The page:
Mesozoic magmatic and sedimentary development of the Tavşanlı Zone (NW Turkey): implications for rifting, passive margin development and ocean crust emplacement
Zeynep Özbey, Timur Ustaömer, Alastair H. F. Robertson, 2013. "Mesozoic magmatic and sedimentary development of the Tavşanlı Zone (NW Turkey): implications for rifting, passive margin development and ocean crust emplacement", Geological Development of Anatolia and the Easternmost Mediterranean Region, A. H. F. Robertson, O. Parlak, U. C. Ünlügenç
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Upper Ordovician–Upper Cretaceous high-pressure–low-temperature metasedimentary and meta-igneous rocks in the Dursunbey area provide insights into the Tavşanlı Zone (Anatolides) when compared to crustal units further south (e.g. Afyon Zone and Taurides). Schists near the base of the Tavşanlı Zone succession are cut by a small Upper Ordovician metagranite. This is covered by metaclastic sediments that are interbedded with bimodal rift-related basic-silicic volcanics of inferred Triassic age. Above this is a thick metacarbonate platform interpreted as the result of post-rift subsidence. Overlying metacarbonates, metapelites and metachert with metabasaltic intercalations (Upper Cretaceous?) reflect platform collapse. Overlying mélange contains blocks of ocean-derived intrusive and extrusive igneous rocks (e.g. ocean island-type basalt), metacarbonates and radiolarian chert, set in a low-grade metamorphosed shaly matrix. The Tavşanlı Zone was buried in a north-dipping subduction zone to 74–79 km at c. 88 Ma, exhumed and tectonically juxtaposed with accretionary mélange prior to the Late Palaeocene–Early Eocene. Geochemical studies of the meta-igneous rocks indicate the presence of ocean island basalt (OIB) and mid-ocean ridge basalt (MORB) sources modified by crustal contamination, evidenced by Th enrichment and fractional crystallization. A subduction chemical influence in the lower part of the succession (e.g. Nb depletion) was probably derived from subcontinental mantle lithosphere, modified during some previous subduction event (Panafrican?).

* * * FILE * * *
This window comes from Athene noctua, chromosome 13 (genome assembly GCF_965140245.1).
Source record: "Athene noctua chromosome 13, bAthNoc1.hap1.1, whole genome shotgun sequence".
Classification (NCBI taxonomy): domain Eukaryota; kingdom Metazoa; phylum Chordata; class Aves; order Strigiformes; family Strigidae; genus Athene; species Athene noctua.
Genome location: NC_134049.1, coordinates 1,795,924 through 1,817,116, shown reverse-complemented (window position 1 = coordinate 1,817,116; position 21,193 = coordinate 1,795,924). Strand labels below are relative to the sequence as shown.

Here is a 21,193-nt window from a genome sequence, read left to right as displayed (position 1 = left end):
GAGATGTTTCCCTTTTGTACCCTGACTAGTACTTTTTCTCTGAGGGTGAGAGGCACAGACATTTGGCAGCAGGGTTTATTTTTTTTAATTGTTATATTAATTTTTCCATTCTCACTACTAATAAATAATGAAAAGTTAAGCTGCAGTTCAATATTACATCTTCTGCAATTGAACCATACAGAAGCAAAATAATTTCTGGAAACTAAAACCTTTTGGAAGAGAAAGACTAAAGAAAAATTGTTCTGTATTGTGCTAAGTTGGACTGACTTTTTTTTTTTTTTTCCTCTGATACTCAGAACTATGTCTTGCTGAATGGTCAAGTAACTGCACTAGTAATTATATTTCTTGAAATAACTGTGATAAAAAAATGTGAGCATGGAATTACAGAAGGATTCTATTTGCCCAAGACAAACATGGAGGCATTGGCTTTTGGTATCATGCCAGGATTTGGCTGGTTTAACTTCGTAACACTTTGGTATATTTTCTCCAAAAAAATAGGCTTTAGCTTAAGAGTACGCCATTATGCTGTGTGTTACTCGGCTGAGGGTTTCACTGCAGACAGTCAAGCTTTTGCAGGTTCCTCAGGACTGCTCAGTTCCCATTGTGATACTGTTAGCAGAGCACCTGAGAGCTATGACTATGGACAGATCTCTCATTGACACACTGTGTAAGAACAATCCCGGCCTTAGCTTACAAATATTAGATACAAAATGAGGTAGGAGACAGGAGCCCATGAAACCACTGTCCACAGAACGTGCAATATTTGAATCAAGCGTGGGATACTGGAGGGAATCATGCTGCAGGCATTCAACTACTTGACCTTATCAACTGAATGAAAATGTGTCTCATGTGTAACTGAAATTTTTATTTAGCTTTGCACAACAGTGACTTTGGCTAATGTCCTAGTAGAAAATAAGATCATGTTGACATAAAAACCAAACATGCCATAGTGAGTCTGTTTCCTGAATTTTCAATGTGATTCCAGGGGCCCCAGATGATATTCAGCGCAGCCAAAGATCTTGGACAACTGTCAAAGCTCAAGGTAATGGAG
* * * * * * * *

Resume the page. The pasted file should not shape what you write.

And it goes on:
Full geochemical data are available at http://www.geolsoc.org.uk/SUP18570
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Geological Development of Anatolia and the Easternmost Mediterranean Region
Anatolia and the easternmost Mediterranean region, especially Turkey, Cyprus and northern Syria, represent an excellent natural laboratory for the study of fundamental geological processes (e.g. rifting, seafloor spreading, ophiolite genesis and emplacement, subduction, exhumation and collision). Their interaction has created an intriguing array of deep-sea basins, microcontinents and suture zones.
The volume’s 22 papers include a large amount of new field-based information (much of it multidisciplinary and the product of teamwork). After an overview, the volume is divided into four sections: Late Palaeozoic–Early Cenozoic of the Pontides (northern Turkey); Late Palaeozoic–Early Cenozoic of the Taurides–Anatolides (central and southern Turkey); Late Cretaceous–Pliocene sedimentary basins and structural development (central Anatolia to the Mediterranean); Late Miocene–Recent Neotectonics (southern Turkey, Cyprus and northern Syria).
The volume will interest numerous academic researchers, those concerned with resources (e.g. hydrocarbons; mineral deposits) and also hazards (e.g. earthquakes), as well as advanced undergraduate and postgraduate students.